Santa Monica, California
Bird has unveiled a new hyper-accurate global positioning technology to help stop people from riding e-scooters on footpaths.
The Californian company has developed the Smart Sidewalk Protection system in partnership with Swiss-born tech developer u-blox, which is an industry leader in Global Positioning Systems (GPS) and Global Navigation Satellite Systems (GNSS).
A statement issued by Bird says the partnership has jointly developed “the world’s first end-to-end, high-precision positioning solution designed to deliver centimetre-level accuracy” specifically for micromobility applications.
They used Bird’s data to create a micromobility version of u-blox’s ZED-F9R module, a dual-band multi-constellation GNSS receiver that supports up to eight times more satellite signal types and four times more constellations (GPS, Galileo, GLONASS, and BeiDou) than standard positioning solutions.
The module processes real-time vehicle data including location, speed and acceleration, and has been optimised for e-scooters by applying dynamic models matching typical movements of the vehicle.
The system overcomes the challenge of GPS signal interference caused by tall buildings, providing the accuracy needed to monitor if an e-scooter is on the footpath or to detect other unsafe operations.
It is powered by a module that can easily be built into Bird vehicles and doesn’t require additional external hardware.
High Precision Mapping
The module and high-precision footpath mapping are now being installed in Bird’s newest scooters.
According to the statement, Bird has developed a “five-step process for creating high-precision sidewalk maps down to the centimetre”:
Step 1: Develop a geofence outline constructed from satellite imagery or city GIS data.
Step 2: Use surveying equipment to measure the location of three city landmarks. Only a few measurements are needed for each city.
Step 3: Once the landmarks have been identified, compare their location to the satellite imagery to determine offsets and rotations.
Step 4: Use these offsets and rotation values to shift and transform each of the original geofence outlines.
Step 5: Pre-load the updated geofence outlines onto the vehicles
“When combined with the hyper-accurate location measurements provided by our sensor-fusion module, Bird is able to detect and respond to sidewalk riding almost instantly,” the statement says.
“Riders travelling on a sidewalk receive both an audible alert, as well as a mobile notification, and the vehicle is brought safely and smoothly to a stop by removing throttle.”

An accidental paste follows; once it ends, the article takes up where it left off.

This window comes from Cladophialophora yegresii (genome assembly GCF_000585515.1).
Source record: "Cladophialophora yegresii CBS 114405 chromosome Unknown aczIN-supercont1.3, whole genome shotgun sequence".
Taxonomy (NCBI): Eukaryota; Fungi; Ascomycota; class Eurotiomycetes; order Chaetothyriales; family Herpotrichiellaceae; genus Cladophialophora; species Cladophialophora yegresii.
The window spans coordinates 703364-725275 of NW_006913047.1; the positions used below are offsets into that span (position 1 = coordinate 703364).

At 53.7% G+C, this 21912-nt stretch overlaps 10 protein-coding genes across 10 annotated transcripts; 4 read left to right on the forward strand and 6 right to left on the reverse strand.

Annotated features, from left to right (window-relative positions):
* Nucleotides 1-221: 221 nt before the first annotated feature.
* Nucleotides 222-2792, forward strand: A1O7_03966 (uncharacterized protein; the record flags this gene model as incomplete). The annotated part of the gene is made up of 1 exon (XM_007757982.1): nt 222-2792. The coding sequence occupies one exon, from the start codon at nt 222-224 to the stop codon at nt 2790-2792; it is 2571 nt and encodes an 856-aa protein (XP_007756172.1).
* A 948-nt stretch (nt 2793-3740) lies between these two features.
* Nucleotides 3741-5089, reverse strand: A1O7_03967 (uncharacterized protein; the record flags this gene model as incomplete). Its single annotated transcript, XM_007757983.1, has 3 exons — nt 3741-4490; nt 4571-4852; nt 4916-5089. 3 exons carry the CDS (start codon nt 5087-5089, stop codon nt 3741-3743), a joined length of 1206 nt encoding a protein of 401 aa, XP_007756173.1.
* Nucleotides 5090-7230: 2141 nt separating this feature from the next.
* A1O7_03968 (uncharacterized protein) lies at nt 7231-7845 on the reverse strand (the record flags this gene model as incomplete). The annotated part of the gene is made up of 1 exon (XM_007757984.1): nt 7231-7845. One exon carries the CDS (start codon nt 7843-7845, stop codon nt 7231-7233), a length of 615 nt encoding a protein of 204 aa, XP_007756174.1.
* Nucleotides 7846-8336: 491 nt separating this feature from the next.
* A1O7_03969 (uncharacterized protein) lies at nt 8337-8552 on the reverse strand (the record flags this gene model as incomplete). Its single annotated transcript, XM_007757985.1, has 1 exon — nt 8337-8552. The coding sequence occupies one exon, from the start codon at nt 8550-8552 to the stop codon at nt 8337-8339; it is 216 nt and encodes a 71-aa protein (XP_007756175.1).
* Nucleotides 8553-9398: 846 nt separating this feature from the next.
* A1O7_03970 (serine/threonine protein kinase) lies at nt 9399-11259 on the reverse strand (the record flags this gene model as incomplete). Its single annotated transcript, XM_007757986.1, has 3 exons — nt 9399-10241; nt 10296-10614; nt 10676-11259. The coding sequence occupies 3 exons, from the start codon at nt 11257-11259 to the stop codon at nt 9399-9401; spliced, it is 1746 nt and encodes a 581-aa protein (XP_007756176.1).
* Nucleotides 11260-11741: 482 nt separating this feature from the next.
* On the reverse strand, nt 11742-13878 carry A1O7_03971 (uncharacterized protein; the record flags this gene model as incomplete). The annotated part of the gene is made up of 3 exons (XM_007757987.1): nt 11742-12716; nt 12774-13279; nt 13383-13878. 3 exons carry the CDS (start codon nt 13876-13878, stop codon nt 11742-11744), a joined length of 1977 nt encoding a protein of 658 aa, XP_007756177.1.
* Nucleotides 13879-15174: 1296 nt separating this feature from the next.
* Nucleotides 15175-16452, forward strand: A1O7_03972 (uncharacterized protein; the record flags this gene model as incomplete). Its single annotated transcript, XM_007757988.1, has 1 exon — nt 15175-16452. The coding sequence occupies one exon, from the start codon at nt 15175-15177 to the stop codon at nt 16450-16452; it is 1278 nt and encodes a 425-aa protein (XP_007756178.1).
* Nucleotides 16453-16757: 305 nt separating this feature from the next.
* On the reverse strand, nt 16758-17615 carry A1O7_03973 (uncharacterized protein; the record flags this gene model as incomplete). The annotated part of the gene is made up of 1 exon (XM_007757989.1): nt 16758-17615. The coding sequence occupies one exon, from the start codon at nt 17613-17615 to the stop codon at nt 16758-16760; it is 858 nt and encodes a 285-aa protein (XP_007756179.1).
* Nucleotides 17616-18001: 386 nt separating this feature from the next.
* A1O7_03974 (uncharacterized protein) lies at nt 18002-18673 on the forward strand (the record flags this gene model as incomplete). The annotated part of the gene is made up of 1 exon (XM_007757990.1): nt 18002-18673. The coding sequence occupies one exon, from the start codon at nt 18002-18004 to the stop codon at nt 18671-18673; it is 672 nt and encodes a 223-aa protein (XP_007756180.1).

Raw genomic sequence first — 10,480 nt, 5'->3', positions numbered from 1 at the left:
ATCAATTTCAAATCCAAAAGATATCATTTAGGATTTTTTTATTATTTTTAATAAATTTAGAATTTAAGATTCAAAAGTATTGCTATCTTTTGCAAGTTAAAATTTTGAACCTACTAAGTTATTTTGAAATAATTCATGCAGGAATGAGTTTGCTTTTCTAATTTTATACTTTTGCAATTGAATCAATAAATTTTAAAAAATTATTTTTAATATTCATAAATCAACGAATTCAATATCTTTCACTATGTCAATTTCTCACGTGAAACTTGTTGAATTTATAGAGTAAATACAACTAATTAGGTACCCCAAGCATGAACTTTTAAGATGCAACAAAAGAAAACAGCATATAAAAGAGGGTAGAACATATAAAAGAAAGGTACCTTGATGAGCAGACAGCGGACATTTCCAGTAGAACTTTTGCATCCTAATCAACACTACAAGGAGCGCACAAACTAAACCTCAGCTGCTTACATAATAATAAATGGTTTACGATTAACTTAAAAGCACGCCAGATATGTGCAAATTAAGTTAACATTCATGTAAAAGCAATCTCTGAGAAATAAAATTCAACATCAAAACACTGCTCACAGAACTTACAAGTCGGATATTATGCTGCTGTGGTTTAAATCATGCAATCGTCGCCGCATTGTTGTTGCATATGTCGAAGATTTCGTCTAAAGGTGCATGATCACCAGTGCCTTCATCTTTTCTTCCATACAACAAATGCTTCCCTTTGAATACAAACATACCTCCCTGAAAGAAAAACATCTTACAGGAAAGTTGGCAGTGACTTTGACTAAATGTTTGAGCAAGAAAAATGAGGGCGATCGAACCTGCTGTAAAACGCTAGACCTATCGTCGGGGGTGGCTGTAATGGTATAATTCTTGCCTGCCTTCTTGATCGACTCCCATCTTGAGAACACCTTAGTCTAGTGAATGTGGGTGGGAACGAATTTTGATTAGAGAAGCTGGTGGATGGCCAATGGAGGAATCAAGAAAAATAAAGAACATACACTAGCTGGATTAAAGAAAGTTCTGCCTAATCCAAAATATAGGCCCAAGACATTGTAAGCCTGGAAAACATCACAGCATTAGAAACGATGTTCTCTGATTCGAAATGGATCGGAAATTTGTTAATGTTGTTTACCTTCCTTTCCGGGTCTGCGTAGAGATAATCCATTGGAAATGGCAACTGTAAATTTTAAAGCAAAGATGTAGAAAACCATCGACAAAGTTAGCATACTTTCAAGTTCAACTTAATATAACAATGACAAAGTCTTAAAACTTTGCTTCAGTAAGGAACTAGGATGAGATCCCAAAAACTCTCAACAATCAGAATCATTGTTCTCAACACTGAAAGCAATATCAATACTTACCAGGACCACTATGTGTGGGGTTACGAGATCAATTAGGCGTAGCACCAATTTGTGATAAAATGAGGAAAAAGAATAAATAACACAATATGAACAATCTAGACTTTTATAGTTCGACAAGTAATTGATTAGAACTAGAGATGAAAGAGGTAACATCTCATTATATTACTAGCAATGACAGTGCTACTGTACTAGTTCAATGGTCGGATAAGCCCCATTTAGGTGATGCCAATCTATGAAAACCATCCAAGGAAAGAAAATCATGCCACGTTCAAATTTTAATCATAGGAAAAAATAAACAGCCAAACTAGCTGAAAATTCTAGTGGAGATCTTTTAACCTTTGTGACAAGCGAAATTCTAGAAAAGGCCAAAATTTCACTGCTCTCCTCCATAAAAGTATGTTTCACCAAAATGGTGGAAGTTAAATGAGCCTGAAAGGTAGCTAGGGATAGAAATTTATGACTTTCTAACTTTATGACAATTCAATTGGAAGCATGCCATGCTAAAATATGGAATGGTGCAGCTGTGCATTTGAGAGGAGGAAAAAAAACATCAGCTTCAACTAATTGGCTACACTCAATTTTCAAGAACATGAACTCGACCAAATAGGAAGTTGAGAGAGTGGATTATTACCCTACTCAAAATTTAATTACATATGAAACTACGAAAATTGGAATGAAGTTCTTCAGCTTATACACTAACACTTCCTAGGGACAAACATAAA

The module is being piloted in Milwaukee and San Diego. The pilot will be expanded to Madrid, with plans for a broader roll-out in 2022.
Bird operates scooter and e-bike share services in more than 300 cities in the US, Europe and the Middle East.
The company last week announced it has teamed with Moovit, a leading Mobility as a Service (MaaS) solutions provider, to make it easier to access its scooters and e-bikes in 65 cities.
The integration is currently available in Austria, Belgium, France, Germany, Israel, Italy, Norway, Portugal, Spain, Sweden, Switzerland, and the UK, with plans to include US cities.
Bird Global Goes Public
Bird’s bid to become a public company was realised last week when it formed a business combination with special purpose acquisition company Switchback II and started trading as Bird Global on the New York Stock Exchange.
One a few days earlier, Switchback II shareholders voted to support the business combination.
Switchback II was formed to merge or enact similar business combinations with businesses involved in sustainability or energy transition. It was targetting companies implementing innovative solutions to decarbonise and meet emission reduction objectives.
Bird CEO Travis VanderZanden said establishing Bird as a public company would further its mission to increase global access to safe and sustainable transportation.
“Since 2017, we have partnered with more than 350 cities around the world to bring that mission to life.,” he said.
“Conservative estimates show that we helped communities avoid well over 10,000 metric tons of CO2 over the course of hundreds of millions of trips on our shared micro-electric vehicles.”